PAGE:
The odor-reduction capability of livestock wastewater treatment wetlands has been primarily anecdotal and presented as a benefit beyond the already widely recognized attributes. The objective of this study was to determine the long-term, odor-reduction performance of a vegetated, sub-surface flow wetland system on a swine farm. Reduced-solids swine manure from a scraped grow-finish facility was diluted with tap water and then delivered to constructed wetlands at a rate that provided a 4-d hydraulic retention time (HRT). Dilution produced a wastewater influent to the wetlands with total solids content that rangedfrom 0.21% (1:4 manure:water) to 0.53% (1:1 manure:water). During preliminary trials, wetland plants appeared to be a key component for successful year-round odor reduction. A trained human odor assessment panel determined that a significant reduction in odor intensity and increase in odor pleasantness (hedonic tone) occurred during wetland treatment from supply tank to effluent. Odor reduction was achieved for all trial dilution levels. The 1:2 manure:water dilution (0.31 % total solids) had the greatest odor reduction with a 64% improvement in odor pleasantness scores (near "neutral") and 49% improvement in odor intensity (qualitative evaluations dropping fiom "moderate" wetland influent odor to "weak" wetland effluent odor). The wetlands were found to treat a wide range of dilute manure ammonium and solids levels while providing significant odor reduction.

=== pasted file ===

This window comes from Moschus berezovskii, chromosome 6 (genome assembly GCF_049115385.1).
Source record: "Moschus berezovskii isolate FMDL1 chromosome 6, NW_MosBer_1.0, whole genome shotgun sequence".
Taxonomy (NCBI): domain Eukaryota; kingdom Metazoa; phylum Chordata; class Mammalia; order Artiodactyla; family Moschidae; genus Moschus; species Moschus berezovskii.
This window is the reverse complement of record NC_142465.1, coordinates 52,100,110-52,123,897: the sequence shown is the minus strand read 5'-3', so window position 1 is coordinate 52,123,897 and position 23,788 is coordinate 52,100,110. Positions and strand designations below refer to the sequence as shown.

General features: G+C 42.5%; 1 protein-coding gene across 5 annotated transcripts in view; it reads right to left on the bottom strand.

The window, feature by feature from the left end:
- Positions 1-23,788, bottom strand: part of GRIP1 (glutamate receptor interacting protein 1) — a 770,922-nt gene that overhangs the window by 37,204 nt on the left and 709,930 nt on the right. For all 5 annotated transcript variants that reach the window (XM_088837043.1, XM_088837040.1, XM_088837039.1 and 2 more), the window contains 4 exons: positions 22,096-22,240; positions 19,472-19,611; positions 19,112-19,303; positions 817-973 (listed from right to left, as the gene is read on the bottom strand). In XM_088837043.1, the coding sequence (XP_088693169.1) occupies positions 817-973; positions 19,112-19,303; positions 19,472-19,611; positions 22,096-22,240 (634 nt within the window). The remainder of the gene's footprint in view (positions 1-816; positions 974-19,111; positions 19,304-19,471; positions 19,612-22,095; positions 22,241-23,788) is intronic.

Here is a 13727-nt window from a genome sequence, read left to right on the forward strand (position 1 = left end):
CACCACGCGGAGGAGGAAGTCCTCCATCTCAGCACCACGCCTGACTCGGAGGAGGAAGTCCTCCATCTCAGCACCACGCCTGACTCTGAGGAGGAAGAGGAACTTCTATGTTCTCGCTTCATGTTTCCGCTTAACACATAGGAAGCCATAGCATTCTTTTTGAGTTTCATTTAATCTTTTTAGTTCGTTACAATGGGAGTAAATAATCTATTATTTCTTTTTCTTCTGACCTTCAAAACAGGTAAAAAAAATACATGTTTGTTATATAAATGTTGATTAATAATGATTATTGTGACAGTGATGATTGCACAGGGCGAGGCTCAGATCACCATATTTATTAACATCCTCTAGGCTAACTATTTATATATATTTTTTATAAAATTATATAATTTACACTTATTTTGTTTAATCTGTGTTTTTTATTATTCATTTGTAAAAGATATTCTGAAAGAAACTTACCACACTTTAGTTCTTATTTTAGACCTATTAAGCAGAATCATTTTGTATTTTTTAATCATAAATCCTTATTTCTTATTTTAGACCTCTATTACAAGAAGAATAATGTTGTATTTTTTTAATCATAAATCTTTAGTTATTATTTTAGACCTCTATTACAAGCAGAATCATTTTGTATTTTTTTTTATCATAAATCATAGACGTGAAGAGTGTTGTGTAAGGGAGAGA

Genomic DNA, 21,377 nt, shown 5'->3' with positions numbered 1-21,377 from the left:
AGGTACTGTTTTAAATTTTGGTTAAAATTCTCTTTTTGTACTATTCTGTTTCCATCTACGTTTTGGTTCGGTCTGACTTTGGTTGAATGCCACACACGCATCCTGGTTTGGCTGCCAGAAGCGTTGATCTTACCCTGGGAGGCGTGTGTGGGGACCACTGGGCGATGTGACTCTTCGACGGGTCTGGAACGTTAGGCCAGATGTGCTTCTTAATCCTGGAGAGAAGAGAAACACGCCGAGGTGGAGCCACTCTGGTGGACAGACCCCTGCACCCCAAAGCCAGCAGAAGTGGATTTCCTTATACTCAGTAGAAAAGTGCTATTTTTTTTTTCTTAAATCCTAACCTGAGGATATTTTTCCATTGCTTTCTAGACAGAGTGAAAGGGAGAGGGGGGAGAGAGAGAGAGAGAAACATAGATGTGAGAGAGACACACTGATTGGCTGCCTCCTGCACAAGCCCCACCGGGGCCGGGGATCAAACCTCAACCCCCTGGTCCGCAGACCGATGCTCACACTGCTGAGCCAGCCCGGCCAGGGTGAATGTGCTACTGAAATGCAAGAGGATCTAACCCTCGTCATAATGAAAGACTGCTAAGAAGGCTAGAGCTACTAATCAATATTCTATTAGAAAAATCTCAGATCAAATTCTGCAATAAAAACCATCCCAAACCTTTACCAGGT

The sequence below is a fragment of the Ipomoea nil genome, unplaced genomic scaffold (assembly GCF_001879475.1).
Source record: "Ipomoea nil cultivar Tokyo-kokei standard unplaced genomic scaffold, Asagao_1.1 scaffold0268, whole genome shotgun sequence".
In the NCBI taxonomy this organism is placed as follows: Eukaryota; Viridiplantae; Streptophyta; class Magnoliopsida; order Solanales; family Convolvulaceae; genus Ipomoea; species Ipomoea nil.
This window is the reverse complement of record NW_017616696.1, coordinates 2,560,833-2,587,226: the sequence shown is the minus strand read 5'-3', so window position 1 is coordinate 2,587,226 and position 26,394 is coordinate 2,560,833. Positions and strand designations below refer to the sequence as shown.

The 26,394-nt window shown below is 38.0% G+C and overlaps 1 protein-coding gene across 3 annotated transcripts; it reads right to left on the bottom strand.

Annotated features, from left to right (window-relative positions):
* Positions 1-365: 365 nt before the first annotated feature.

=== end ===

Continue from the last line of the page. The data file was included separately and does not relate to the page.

|Original language||English (US)|
|Number of pages||10|
|Journal||Applied Engineering in Agriculture|
|State||Published - Sep 1 2007|
All Science Journal Classification (ASJC) codes